The poet, however, is quick-witted enough to turn her argument back against her: if the death of the flea, which had partaken of just a tiny amount of their life-essences, is virtually no problem, despite his pretended fear, then any fear she might have about her loss of honor is equally a “false” fear. The act of physical union would cause virtually no serious harm to her reputation. That is, as much as she lost to the flea, “Just so much honour, when thou yield'st to me, / Will waste, as this flea's death took life from thee” (lines 26-27). He thus returns to his original argument from the first stanza: the flea’s intimate contact with the woman has caused her no harm, so a physical encounter with the poet will cause no harm either.

Although the lover suggests that he is in control and that it is a matter of "when thou yield'st," some feminist scholars have noted that he is powerless to do anything until the woman makes her decision. He merely utters his words of warning, but she can raise her hand and kill the flea; similarly, she can exercise her power by continuing to deny the man his desires. The flea could take what it wanted without stopping to woo, but the lover uses no force beyond the force of argument. He has not been successful so far, but we do not know what will happen next.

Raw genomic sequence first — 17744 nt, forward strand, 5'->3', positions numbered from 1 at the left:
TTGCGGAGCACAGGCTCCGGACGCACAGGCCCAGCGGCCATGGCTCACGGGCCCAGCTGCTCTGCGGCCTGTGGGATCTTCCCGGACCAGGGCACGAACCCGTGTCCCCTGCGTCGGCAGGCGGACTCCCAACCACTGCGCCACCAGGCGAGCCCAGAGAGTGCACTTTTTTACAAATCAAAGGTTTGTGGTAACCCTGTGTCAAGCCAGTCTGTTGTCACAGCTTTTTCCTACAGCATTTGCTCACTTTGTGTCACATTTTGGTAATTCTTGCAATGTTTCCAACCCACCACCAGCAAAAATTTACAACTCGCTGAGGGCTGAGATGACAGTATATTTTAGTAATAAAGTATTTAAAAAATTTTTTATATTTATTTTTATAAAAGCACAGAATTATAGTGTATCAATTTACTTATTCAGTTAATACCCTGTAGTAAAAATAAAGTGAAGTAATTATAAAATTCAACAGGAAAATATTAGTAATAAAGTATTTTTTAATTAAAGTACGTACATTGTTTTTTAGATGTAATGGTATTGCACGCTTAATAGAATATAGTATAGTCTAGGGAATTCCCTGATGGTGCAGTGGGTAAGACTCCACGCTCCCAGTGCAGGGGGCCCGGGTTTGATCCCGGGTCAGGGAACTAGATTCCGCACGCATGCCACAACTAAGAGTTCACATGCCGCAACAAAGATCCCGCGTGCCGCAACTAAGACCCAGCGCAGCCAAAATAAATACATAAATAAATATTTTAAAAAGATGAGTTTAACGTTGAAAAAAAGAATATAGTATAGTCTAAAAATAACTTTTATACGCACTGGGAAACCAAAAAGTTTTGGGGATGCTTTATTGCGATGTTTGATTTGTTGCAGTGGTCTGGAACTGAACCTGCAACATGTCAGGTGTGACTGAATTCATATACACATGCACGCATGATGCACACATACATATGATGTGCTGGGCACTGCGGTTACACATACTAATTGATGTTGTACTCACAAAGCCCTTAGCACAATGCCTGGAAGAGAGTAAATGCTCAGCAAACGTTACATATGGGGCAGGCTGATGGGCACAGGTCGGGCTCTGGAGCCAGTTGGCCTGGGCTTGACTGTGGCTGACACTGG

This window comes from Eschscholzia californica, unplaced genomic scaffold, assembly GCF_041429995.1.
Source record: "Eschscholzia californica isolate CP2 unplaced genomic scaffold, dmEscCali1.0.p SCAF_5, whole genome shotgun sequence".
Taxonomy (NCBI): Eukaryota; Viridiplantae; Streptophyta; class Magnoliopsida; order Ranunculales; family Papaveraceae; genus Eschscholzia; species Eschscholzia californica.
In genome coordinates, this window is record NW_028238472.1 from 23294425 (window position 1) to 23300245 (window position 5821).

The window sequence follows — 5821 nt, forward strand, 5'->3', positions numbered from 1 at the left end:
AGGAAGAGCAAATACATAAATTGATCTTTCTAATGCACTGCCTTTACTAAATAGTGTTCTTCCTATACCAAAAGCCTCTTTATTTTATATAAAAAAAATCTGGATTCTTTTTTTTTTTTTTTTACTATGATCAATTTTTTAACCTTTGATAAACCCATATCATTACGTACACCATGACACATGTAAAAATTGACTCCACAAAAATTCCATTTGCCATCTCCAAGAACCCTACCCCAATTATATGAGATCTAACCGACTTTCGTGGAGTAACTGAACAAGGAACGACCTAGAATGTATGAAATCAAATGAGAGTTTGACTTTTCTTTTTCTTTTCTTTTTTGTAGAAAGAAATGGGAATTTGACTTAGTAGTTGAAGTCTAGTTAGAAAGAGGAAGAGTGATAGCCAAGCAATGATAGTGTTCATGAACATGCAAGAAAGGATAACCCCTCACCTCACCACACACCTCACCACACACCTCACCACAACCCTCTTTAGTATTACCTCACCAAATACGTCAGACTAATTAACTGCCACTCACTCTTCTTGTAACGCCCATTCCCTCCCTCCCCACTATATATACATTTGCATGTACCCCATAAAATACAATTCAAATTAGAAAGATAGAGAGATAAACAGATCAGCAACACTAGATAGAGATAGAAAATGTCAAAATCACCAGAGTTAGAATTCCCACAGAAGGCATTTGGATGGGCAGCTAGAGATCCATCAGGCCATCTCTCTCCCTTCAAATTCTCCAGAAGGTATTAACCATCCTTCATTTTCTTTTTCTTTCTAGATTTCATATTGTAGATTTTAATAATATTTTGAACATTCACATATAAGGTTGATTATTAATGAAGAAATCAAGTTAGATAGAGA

Table of Content

1. Introduction

2. Metaphysical Poetry and Conceits

3. Virginity, Sexuality and Seduction in Conceits
3.1 The Wit of Conceit in „The Flea”
3.2 The Wit of Conceit in “To His Coy Mistress”
3.3 Similarities and Differences of Donne’s and Marvell’s Poetry

4. Conclusion

5. Bibliography
5.1 Works Cited
5.2 Appendix

1. Introduction

How are poets like John Donne and Andrew Marvell able to write about an apparent theme that offers a completely different profound meaning if the reader scrutinizes the poem? What does the metaphysical author really intent to say with his poem? In this term paper I try to answer these questions and a lot more.